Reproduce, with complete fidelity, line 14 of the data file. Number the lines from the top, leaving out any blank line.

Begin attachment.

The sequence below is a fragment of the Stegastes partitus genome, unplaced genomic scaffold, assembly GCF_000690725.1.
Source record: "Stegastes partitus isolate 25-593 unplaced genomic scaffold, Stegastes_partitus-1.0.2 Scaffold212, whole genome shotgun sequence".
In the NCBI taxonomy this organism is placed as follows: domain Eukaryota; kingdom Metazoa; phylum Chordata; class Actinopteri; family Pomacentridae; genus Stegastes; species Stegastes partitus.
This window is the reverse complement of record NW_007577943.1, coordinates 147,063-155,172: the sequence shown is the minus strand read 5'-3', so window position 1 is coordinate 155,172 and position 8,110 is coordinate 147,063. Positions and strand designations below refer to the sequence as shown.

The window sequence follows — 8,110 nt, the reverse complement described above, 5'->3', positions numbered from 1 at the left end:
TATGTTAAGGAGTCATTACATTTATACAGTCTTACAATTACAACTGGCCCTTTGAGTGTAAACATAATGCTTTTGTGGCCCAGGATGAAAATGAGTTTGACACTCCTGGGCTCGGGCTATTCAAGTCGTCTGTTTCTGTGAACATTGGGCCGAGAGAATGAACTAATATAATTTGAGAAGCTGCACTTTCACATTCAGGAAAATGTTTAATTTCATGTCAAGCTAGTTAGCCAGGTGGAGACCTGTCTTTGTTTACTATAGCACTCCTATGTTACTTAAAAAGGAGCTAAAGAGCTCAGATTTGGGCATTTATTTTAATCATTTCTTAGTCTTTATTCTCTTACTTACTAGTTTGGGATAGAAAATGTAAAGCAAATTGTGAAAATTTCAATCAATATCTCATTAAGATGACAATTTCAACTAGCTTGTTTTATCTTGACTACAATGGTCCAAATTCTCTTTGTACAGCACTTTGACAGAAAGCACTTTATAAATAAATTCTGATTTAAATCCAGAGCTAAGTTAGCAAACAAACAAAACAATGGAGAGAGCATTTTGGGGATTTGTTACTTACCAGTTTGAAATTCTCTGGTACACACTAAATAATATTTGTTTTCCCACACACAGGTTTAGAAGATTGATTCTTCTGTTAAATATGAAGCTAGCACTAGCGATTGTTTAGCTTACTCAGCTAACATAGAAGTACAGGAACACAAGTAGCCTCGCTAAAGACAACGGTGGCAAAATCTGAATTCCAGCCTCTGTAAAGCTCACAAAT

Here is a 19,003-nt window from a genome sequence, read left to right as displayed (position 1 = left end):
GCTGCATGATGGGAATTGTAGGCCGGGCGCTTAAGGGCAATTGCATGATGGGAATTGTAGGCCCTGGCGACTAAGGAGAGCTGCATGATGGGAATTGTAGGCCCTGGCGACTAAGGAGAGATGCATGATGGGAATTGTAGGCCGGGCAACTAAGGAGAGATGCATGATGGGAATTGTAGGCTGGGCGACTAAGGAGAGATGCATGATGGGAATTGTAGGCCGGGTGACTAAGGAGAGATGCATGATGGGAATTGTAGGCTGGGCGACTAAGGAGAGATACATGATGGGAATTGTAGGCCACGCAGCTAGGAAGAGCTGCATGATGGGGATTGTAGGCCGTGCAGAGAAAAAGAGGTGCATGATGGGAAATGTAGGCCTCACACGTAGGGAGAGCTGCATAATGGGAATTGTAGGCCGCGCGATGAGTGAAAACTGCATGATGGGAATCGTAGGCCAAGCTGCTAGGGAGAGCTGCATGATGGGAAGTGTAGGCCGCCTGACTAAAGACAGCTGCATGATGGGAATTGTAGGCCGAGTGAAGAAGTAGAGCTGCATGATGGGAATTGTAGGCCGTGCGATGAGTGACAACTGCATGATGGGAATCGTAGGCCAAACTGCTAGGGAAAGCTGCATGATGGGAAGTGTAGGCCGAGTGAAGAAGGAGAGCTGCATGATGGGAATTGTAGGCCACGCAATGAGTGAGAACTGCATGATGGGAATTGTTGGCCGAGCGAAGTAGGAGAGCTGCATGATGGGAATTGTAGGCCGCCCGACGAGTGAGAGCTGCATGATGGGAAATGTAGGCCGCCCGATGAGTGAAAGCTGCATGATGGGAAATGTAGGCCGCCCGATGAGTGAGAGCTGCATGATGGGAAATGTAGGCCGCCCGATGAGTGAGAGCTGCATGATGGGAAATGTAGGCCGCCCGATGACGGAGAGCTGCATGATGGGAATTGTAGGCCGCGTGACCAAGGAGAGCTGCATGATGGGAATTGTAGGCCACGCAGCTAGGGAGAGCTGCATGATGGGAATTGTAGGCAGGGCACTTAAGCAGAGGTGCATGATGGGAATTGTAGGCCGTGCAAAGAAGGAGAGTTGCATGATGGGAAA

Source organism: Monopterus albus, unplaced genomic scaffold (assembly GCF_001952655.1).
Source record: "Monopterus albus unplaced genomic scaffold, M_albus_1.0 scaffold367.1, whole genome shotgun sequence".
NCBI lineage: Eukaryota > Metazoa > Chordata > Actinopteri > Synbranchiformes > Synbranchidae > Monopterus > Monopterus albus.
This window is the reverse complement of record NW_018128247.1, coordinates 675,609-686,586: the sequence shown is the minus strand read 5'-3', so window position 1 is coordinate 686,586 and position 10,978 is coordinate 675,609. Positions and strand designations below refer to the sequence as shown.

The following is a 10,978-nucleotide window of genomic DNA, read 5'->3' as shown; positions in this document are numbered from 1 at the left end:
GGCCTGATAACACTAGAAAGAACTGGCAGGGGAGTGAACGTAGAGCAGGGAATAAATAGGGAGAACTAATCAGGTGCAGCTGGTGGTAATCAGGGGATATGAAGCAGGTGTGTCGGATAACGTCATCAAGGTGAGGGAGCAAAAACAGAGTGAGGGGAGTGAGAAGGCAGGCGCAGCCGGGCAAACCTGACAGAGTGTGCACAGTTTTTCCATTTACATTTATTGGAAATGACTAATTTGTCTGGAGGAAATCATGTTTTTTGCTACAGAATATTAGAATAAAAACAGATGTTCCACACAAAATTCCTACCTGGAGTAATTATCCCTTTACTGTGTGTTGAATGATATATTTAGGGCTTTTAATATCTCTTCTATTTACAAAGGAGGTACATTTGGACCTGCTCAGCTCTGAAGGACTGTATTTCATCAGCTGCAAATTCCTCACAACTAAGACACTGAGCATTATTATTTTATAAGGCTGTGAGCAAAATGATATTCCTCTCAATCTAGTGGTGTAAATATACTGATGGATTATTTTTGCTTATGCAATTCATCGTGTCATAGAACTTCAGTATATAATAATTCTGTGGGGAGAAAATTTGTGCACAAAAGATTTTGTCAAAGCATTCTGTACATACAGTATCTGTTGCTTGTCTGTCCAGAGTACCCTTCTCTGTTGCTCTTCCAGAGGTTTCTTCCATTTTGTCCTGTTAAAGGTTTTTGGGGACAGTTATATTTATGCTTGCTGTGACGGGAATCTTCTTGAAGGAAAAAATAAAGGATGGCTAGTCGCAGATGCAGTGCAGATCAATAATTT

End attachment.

GGCCTGATAACACTAGAAAGAACTGGCAGGGGAGTGAACGTAGAGCAGGGAATAAATAGGGAGAACTAATCAGGTGCAGCTGGTGGTAATCAGGGGATATGAAGCAGGTGTGTCGGATAACGTCATCAAGGTGAGGGAGCAAAAACAGAGTGAGGGGAGTGAGAAGGCAGGCGCAGCCGGGCAAACCTGACAGAGTGTGCACAGTTTTTCCATTTACATTTATTGGAAATGACTAATTTGTCTGGAGGAAATCATGTTTTTTGCTACAGAATATTAGAATAAAAACAGATGTTCCACACAAAATTCCTACCTGGAGTAATTATCCCTTTACTGTGTGTTGAATGATATATTTAGGGCTTTTAATATCTCTTCTATTTACAAAGGAGGTACATTTGGACCTGCTCAGCTCTGAAGGACTGTATTTCATCAGCTGCAAATTCCTCACAACTAAGACACTGAGCATTATTATTTTATAAGGCTGTGAGCAAAATGATATTCCTCTCAATCTAGTGGTGTAAATATACTGATGGATTATTTTTGCTTATGCAATTCATCGTGTCATAGAACTTCAGTATATAATAATTCTGTGGGGAGAAAATTTGTGCACAAAAGATTTTGTCAAAGCATTCTGTACATACAGTATCTGTTGCTTGTCTGTCCAGAGTACCCTTCTCTGTTGCTCTTCCAGAGGTTTCTTCCATTTTGTCCTGTTAAAGGTTTTTGGGGACAGTTATATTTATGCTTGCTGTGACGGGAATCTTCTTGAAGGAAAAAATAAAGGATGGCTAGTCGCAGATGCAGTGCAGATCAATAATTT